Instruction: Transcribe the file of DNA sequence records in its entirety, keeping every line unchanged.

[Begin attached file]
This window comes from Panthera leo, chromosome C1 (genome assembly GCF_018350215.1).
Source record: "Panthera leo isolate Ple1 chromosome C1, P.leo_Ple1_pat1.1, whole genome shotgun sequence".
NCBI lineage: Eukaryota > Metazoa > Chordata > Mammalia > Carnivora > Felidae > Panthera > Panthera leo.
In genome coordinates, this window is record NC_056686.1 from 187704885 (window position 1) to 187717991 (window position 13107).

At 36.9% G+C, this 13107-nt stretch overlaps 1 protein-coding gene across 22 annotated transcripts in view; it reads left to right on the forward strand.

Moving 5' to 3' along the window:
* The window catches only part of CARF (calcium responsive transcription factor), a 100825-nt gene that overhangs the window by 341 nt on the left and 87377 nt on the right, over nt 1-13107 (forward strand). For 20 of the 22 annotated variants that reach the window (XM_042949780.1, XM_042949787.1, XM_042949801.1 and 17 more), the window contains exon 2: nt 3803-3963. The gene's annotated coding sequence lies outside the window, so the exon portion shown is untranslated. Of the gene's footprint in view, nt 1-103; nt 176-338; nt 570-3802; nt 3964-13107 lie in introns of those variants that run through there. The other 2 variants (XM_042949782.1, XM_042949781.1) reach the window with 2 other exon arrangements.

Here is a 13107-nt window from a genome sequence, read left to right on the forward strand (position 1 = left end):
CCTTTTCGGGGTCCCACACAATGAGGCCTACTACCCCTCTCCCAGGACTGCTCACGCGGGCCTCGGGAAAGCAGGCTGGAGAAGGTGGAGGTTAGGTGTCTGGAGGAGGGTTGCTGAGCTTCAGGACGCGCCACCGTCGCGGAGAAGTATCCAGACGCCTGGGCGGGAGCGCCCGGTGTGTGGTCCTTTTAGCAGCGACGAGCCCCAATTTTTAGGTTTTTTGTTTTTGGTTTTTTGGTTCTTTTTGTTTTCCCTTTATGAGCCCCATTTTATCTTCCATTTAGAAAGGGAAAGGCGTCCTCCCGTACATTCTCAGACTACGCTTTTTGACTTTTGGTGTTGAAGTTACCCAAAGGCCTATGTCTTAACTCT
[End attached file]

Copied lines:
This window comes from Panthera leo, chromosome C1 (genome assembly GCF_018350215.1).
Source record: "Panthera leo isolate Ple1 chromosome C1, P.leo_Ple1_pat1.1, whole genome shotgun sequence".
NCBI lineage: Eukaryota > Metazoa > Chordata > Mammalia > Carnivora > Felidae > Panthera > Panthera leo.
In genome coordinates, this window is record NC_056686.1 from 187704885 (window position 1) to 187717991 (window position 13107).

At 36.9% G+C, this 13107-nt stretch overlaps 1 protein-coding gene across 22 annotated transcripts in view; it reads left to right on the forward strand.

Moving 5' to 3' along the window:
* The window catches only part of CARF (calcium responsive transcription factor), a 100825-nt gene that overhangs the window by 341 nt on the left and 87377 nt on the right, over nt 1-13107 (forward strand). For 20 of the 22 annotated variants that reach the window (XM_042949780.1, XM_042949787.1, XM_042949801.1 and 17 more), the window contains exon 2: nt 3803-3963. The gene's annotated coding sequence lies outside the window, so the exon portion shown is untranslated. Of the gene's footprint in view, nt 1-103; nt 176-338; nt 570-3802; nt 3964-13107 lie in introns of those variants that run through there. The other 2 variants (XM_042949782.1, XM_042949781.1) reach the window with 2 other exon arrangements.

Here is a 13107-nt window from a genome sequence, read left to right on the forward strand (position 1 = left end):
CCTTTTCGGGGTCCCACACAATGAGGCCTACTACCCCTCTCCCAGGACTGCTCACGCGGGCCTCGGGAAAGCAGGCTGGAGAAGGTGGAGGTTAGGTGTCTGGAGGAGGGTTGCTGAGCTTCAGGACGCGCCACCGTCGCGGAGAAGTATCCAGACGCCTGGGCGGGAGCGCCCGGTGTGTGGTCCTTTTAGCAGCGACGAGCCCCAATTTTTAGGTTTTTTGTTTTTGGTTTTTTGGTTCTTTTTGTTTTCCCTTTATGAGCCCCATTTTATCTTCCATTTAGAAAGGGAAAGGCGTCCTCCCGTACATTCTCAGACTACGCTTTTTGACTTTTGGTGTTGAAGTTACCCAAAGGCCTATGTCTTAACTCT